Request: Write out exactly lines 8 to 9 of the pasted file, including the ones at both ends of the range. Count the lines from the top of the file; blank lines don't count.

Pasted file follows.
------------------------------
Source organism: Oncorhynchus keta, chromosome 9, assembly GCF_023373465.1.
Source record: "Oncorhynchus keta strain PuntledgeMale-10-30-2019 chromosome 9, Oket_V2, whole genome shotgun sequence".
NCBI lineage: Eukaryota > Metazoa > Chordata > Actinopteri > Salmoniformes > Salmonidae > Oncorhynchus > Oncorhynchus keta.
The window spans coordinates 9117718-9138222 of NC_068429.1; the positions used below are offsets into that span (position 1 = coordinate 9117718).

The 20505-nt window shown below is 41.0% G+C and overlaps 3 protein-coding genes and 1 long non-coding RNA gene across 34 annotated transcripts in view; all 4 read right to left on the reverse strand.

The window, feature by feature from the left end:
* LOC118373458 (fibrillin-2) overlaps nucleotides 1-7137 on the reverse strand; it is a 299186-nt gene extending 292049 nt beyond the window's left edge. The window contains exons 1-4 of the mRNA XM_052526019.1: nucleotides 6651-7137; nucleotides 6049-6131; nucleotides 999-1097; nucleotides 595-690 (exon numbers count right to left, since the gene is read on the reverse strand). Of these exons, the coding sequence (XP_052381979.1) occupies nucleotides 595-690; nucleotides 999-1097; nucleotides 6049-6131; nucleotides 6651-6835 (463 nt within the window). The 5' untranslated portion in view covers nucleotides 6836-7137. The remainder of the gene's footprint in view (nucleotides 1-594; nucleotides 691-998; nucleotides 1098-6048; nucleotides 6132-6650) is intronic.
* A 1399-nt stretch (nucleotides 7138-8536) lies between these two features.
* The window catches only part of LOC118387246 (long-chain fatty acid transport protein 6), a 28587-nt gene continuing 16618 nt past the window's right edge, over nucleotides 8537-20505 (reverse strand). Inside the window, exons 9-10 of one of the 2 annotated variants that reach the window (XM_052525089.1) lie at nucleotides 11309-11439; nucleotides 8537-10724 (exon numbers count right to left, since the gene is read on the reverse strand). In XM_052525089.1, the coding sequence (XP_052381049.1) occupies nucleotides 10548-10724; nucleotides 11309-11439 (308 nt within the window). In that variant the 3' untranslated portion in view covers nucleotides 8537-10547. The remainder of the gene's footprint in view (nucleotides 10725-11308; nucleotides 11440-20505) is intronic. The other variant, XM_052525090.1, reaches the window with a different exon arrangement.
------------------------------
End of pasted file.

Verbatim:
* A 1399-nt stretch (nucleotides 7138-8536) lies between these two features.
* The window catches only part of LOC118387246 (long-chain fatty acid transport protein 6), a 28587-nt gene continuing 16618 nt past the window's right edge, over nucleotides 8537-20505 (reverse strand). Inside the window, exons 9-10 of one of the 2 annotated variants that reach the window (XM_052525089.1) lie at nucleotides 11309-11439; nucleotides 8537-10724 (exon numbers count right to left, since the gene is read on the reverse strand). In XM_052525089.1, the coding sequence (XP_052381049.1) occupies nucleotides 10548-10724; nucleotides 11309-11439 (308 nt within the window). In that variant the 3' untranslated portion in view covers nucleotides 8537-10547. The remainder of the gene's footprint in view (nucleotides 10725-11308; nucleotides 11440-20505) is intronic. The other variant, XM_052525090.1, reaches the window with a different exon arrangement.